HARVILL SECKER £10 (88PP) £9 (FREE P&P) FROM 0870 079 8897
Machine, by Peter Adolphsen, trans Charlotte Barslund
An oil pipeline into the distant past
Friday 09 May 2008
'Death exists, but only in a practical, microscopic sense. Biologically one cannot distinguish between life and death; the transition is a continuum." Surveying this continuum will make our customary ways of treating events and lives as separate entities seem like deceitful artifices: evasions of frightening facts of existence.
Travel back to the Early Eocene epoch (c.54 million years ago) and follow a young female Eohippus, a nine-inch-high horse, as she dodges predators and encounters unstable terrain. Watch her as, confused, she topples into a muddy lake. Allow millions of years to pass; "the patient micrometres of sediments became kilometres of strata" on top of her heart, and eventually her remains convert into oil. Viewed rightly, one potent drop of oil in the modern world will show as the direct descendant of an organ from a being alive in an all-but-unimaginably distant period.
The Danish writer Peter Adolphsen's evocation of his Eohippus has extraordinary feeling and beauty. We bear her in mind throughout his taut, intelligent, continually arresting short novel. But his main focus is on that long-pedigreed drop of oil which combusts in a car in Austin, Texas, at "7.59pm on the 23rd of June 1975". In that car are a young man – Jimmy Nash, though in his native Baku he was Djamolidine Hasanov – and Clarissa Sanders, a second-year biology student at the University of Texas. Earlier, Clarissa had stopped her Ford Pinto to give Jimmy a ride and, though he had lost an arm in an accident also attributable to oil, it was he who took the wheel.
Adolphsen's portrait of the fated couple is brilliant, a profoundly convincing paradigm of the Western mind-set trying to grapple with life (how best to fulfil oneself in it) and death (how to confront its manifestations). Growing up in a multi-lingual family in the Soviet Union, Djamolidine was a bicycle-racing devotee until he realised he would never become a champion. Frustrated, he escaped via Iran to America, to re-evaluate in its monolingualism both himself and existence, but also, ironically, to work in oil, just as he had done in Baku. He sampled American panaceas for identity-confusion and boredom – pulp fiction, cod-science, the open road, haiku, LSD – while retaining vestiges of his obstinate Azerbaijani self. Clarissa is more sceptical, trusting in biology as the key to the future. Her we will glimpse, 30 years after the convergence of their ways.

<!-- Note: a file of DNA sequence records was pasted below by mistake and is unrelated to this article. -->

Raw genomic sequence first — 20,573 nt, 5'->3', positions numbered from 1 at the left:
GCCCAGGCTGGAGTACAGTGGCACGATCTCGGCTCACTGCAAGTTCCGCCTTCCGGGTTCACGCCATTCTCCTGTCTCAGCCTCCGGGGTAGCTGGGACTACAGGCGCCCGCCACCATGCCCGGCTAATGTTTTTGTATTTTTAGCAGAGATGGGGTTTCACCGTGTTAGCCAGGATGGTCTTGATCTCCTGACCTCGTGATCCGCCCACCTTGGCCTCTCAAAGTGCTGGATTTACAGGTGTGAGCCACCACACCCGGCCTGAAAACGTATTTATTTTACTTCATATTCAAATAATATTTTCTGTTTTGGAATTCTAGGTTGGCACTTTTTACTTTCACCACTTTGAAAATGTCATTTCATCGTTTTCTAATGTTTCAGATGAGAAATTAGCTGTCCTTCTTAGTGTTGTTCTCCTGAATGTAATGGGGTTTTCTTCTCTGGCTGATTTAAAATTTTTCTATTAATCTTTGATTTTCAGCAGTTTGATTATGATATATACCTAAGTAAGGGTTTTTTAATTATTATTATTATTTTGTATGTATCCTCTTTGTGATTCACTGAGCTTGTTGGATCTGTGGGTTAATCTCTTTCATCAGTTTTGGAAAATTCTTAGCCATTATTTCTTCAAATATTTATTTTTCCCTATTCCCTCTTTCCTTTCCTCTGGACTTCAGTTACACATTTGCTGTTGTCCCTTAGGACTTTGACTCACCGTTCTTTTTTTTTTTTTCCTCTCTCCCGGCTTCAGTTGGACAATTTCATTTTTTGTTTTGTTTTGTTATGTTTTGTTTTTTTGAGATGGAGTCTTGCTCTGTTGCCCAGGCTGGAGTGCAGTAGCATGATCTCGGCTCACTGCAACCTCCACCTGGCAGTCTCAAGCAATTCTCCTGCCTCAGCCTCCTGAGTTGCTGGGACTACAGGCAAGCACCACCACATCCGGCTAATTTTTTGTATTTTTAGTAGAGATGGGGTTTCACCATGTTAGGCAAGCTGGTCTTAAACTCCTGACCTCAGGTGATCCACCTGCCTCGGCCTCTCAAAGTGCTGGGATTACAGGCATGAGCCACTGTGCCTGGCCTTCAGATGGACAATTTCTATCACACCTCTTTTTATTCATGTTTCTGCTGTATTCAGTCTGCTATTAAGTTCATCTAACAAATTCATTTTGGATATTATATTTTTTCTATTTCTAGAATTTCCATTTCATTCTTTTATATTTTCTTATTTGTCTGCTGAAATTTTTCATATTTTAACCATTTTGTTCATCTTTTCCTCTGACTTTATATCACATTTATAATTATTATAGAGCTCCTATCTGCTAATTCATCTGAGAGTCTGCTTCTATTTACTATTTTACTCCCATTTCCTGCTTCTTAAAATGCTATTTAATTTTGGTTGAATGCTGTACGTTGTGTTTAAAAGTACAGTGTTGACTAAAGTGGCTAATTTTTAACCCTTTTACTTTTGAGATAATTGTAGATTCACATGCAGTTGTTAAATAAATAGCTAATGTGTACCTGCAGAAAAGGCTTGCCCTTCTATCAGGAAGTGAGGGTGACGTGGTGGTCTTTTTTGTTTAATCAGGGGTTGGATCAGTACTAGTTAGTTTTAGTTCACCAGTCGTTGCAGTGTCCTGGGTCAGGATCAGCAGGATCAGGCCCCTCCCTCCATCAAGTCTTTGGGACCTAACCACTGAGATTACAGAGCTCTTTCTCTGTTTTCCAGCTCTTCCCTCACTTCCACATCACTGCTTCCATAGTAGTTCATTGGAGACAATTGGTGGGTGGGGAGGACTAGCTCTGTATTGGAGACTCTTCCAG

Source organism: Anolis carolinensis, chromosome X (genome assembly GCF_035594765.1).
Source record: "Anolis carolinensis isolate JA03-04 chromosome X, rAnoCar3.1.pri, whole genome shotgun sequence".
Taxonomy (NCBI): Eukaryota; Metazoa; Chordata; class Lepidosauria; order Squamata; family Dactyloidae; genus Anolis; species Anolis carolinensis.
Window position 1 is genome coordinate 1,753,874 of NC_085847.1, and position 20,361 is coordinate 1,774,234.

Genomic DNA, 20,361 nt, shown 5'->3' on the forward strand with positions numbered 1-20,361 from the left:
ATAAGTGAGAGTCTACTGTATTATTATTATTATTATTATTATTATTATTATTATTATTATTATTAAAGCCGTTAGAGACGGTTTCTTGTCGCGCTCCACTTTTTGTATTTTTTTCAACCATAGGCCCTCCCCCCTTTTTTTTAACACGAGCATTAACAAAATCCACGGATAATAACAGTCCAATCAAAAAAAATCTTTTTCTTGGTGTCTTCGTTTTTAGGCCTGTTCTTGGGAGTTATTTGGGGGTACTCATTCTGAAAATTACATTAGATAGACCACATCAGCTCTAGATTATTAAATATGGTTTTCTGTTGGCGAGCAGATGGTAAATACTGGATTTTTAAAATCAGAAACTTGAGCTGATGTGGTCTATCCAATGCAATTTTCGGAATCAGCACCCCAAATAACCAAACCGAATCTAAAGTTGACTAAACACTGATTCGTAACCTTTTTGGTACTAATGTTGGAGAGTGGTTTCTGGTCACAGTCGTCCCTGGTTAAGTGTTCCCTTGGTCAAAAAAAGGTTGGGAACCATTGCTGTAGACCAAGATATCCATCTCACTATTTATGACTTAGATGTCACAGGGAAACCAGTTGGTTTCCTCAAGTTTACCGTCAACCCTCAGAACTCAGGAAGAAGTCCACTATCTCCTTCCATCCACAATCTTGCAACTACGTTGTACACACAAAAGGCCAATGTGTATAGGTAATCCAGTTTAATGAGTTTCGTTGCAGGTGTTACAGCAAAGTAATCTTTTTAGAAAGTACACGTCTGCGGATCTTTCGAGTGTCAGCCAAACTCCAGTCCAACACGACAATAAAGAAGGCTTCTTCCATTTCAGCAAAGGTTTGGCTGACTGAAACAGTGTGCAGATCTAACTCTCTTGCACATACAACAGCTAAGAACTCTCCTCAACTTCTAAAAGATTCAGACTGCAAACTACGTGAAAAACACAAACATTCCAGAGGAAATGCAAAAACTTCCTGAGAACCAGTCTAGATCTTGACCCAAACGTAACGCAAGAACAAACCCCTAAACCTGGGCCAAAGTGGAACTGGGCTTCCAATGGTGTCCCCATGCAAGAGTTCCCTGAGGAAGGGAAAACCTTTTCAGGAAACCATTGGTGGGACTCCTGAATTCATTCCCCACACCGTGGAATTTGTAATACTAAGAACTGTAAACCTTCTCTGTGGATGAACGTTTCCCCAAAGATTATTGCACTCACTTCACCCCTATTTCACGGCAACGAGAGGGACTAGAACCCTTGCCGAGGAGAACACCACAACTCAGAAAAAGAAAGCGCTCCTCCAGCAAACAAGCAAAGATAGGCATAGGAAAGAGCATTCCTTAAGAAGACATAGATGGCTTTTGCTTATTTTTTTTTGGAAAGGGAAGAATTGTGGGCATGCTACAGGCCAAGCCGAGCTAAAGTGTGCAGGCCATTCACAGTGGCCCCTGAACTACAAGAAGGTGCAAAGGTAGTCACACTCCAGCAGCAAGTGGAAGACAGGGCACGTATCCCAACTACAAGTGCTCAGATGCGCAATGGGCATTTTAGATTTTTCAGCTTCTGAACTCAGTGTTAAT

The author's purpose is to reveal the vastness and complexity that is the context for any random-seeming convergence. His triumph is to endow his apparently insignificant one with a moving significance.
game of thrones reviewWarning: spoilers
North London meets The Exorcist in eerie suburban drama
Filming to begin on two new series due to be aired on Dave from next year
Arts & Ents blogs
- 1 Lucy Hawking: Stephen Hawking's daughter writes impassioned open letter to Katie Hopkins about rights of disabled people
- 2 #NotGuilty: Second Oxford student writes of brutal rape by two men who then threw her in a bin as part of campaign against victim blaming
- 3 Indonesia executions: Death row British grandmother Lindsay Sandiford will refuse to wear a blindfold when she faces firing squad
- 4 Oxygen-starved 'dead zones' with no marine life up to 100-miles long discovered in the Atlantic Ocean
- 5 How the language you speak changes your view of the world
The C-Word - review: Sheridan Smith shines in a warm, honest adaptation of Lisa Lynch's book about living with cancer
X-Men Apocalypse: First look at Jubilee and Jean Grey played by Game of Thrones star Sophie Turner
American Horror Story: Hotel Angela Bassett set to make 'lots of trouble' with Lady Gaga in season 5
Game of Thrones season 5 episode 4 - review: Sansa is in danger of becoming another footnote in Westeros' bloody history
Adam Sandler's The Ridiculous Six: Make-up 'used to darken skin of actors to make them look Native American'
Over 50,000 families shipped out of London boroughs in the past three years due to welfare cuts and soaring rents
EU asylum policy is 'a direct threat to our civilisation', says Nigel Farage
The Rothschild Libel: Why has it taken 200 years for an anti-Semitic slur that emerged from the Battle of Waterloo to be dismissed?
General Election 2015: SNP and its activists 'openly racist' towards the English, Farage says
General Election 2015: UK will be 'run for the wealthy and powerful' if Tories retain power, Labour warns
Schools forced to act as 'miniature welfare states' with teachers buying underwear and even haircuts for poor pupils